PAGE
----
Card Check: Doctrine, Disputes and Deviationism

By February 14, 2009Labor Unions

The history of organized labor is full of internecine battles and factional disputes over doctrine, strategies, tactics and cash flows. One’s grasp becomes confused, kind of wobbly. Thankfully, Seth Borden at is still keeping track and ties the latest battles to the Employee Free Choice Act in his post, “Support of EFCA is New Front in War Between UNITE and HERE”:

HERE accuses the UNITE group of weaving propaganda critical of UNITE-HERE leadership throughout its internal EFCA messaging.  While UNITE spokespeople deny this, one needs only to read Bruce Raynor’s recent Huffington Post piece to note his contempt for UNITE-HERE Hospitality President John Wilhelm (a former HERE President).   Amid a laundry list of caustic barbs, Raynor jabs at Wilhelm’s concern that EFCA not be viewed as a “magic wand” for the labor movement — as reflected in this September 2008 memo.  This view of EFCA draws an obvious distinction between the two camps’ leaders, and is probably, in no small part, a seed of the current dispute.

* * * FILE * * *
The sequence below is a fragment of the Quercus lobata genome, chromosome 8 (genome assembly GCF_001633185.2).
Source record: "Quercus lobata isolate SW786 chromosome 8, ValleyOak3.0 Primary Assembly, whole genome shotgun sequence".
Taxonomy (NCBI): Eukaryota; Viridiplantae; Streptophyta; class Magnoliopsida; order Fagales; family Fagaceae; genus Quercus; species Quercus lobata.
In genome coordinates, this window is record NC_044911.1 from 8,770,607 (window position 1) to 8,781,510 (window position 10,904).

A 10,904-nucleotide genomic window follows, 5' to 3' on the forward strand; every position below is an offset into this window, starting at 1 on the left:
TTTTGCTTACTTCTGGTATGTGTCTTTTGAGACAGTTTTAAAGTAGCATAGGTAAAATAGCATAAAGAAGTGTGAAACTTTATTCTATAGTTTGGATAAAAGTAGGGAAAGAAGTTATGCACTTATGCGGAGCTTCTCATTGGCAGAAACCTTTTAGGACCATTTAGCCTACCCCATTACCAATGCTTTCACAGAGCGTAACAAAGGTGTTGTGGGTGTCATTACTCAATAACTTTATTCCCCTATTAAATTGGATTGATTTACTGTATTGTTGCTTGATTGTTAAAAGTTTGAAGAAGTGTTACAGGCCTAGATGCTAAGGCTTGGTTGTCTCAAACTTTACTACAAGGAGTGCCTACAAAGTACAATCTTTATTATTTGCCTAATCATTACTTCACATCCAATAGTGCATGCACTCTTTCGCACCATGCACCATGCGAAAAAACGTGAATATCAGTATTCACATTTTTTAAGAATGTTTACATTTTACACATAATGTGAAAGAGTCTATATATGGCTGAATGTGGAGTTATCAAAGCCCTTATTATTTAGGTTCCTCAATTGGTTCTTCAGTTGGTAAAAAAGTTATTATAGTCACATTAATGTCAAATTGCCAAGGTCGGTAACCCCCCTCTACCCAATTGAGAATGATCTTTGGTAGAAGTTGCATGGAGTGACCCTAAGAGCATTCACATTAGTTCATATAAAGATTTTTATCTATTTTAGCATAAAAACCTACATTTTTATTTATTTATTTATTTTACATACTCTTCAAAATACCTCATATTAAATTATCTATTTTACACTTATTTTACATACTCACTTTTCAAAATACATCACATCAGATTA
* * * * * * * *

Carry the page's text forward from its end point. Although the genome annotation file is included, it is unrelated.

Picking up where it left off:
It is crystal clear that Raynor and the former UNITE leadership want nothing other than to end the merger in divorce.  It will be interesting to watch how much of a role organized labor’s efforts to pass EFCA plays in this “War of the Roses.”

Order can only be restored by a strong hand and the discipline imposed by destruction of the secret ballot.

For more accessible news on the Employee Free Choice Act, see this Friday roundup from Mr. Borden, Esquire.

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